Linux - NetworkingThis forum is for any issue related to networks or networking.
Routing, network cards, OSI, etc. Anything is fair game.
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mount -t nfs qnap:/share/MD0_DATA/disk1 /whatever -o rsize=BLKSIZ,wsize=BLKSIZ,intr,soft,proto=tcp
then try again using with
dd if=/dev/zero of=/mnt/mynfs/test.dd bs=BLKSIZ
where BLKSIZ is whatever is defined in /usr/include/nfsd/const.h
if in doubt, set BLKSIZ=8192
thing is the TCP block size in Linux Kernels >= 2.4 is 32K, NFS version 2
has 8K defined and in NFS version 3 it is up to the server.
You may consider to drop the block size altogether (rzise,wsize &dd).
I've heard about some issues w/ Ubuntu mount.nfs but I am no Ubuntu expert. Sorry.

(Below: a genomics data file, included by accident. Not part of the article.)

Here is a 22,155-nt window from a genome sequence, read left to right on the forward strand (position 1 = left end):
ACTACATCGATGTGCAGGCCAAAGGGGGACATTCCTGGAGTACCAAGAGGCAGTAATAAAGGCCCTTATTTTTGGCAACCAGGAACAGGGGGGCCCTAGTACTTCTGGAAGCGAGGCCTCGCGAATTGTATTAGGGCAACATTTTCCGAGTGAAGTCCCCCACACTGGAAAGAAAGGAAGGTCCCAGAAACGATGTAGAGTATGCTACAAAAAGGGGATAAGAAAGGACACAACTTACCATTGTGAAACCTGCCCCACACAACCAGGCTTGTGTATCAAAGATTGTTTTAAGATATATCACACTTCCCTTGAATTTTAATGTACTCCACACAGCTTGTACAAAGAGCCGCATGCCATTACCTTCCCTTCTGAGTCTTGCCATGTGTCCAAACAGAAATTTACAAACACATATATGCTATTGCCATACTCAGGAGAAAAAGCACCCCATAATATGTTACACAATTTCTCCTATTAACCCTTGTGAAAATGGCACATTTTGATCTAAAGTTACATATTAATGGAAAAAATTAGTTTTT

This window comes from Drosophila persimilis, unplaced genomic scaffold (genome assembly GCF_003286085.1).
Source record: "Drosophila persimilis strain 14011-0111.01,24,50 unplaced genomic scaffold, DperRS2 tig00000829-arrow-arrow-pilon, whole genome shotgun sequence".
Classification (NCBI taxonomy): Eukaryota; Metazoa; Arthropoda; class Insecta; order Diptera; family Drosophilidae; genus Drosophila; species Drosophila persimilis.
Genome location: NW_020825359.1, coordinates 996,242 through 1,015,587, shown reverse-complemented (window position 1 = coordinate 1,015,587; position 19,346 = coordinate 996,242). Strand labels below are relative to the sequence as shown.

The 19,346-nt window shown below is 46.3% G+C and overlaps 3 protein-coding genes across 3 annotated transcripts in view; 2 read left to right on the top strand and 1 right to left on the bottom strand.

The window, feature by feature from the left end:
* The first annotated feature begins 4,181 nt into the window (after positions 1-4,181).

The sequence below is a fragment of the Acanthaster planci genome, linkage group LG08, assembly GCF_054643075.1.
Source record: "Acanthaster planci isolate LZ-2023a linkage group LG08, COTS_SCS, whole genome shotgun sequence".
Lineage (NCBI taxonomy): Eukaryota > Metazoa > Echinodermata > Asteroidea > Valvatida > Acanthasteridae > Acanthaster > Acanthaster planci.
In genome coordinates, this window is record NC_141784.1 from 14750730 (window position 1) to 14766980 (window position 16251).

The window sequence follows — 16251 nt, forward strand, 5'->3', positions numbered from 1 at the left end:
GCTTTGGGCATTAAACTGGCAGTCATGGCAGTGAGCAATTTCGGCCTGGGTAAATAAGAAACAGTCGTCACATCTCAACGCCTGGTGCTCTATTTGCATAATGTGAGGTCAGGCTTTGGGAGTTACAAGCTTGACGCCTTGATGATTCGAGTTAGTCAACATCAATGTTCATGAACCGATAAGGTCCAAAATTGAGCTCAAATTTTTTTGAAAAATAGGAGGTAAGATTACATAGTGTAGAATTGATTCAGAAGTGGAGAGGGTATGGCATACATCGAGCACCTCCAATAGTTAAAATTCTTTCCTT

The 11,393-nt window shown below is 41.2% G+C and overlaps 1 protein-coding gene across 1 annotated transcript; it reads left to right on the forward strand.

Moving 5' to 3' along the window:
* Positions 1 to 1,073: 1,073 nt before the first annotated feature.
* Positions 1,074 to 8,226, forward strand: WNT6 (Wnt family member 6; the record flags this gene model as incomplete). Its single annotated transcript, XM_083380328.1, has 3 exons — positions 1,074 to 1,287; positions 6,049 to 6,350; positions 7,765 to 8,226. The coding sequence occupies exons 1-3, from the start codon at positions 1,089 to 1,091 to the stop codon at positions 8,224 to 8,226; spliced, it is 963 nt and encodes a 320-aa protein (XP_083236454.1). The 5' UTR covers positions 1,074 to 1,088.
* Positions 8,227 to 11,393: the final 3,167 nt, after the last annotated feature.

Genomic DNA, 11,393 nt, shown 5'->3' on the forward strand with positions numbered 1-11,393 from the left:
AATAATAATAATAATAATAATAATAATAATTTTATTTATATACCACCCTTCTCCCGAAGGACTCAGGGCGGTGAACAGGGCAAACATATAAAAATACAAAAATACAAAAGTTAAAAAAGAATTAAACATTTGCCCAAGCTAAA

I found that with sync writes (client side, ie dd -oflags=sync), nfs is not blocking indefinitely anymore.
But there is no mention of this anywhere in nfs documentations.
Also, the error is reported long after I unplug the cable (up to 15 minutes), but if I unplug the cable 10s, then plug it again, the error is reported just there.
And I would prefer to use async writes so I am still open to suggestions.
Last edited by contremaitre; 01-29-2010 at 02:00 AM.
We had the same problem here but after two days investigating it it seems we found an explanation for this. The default protocol for NFS clients is TCP which seems to set its own timeout value. If you use UDP as protocol NFS clients will consider the "timeo" parameter timeout value. After unplugging the network cable the client program will stop after exhausting the local buffer and the timeout time.
I am using UDP but nfs is still blocking.
It seems it depends if the local buffer is full or not.
If I open my files with the SYNC option, then the local buffer will never grow, and the timeout value will be respected.
Otherwise, it never times out.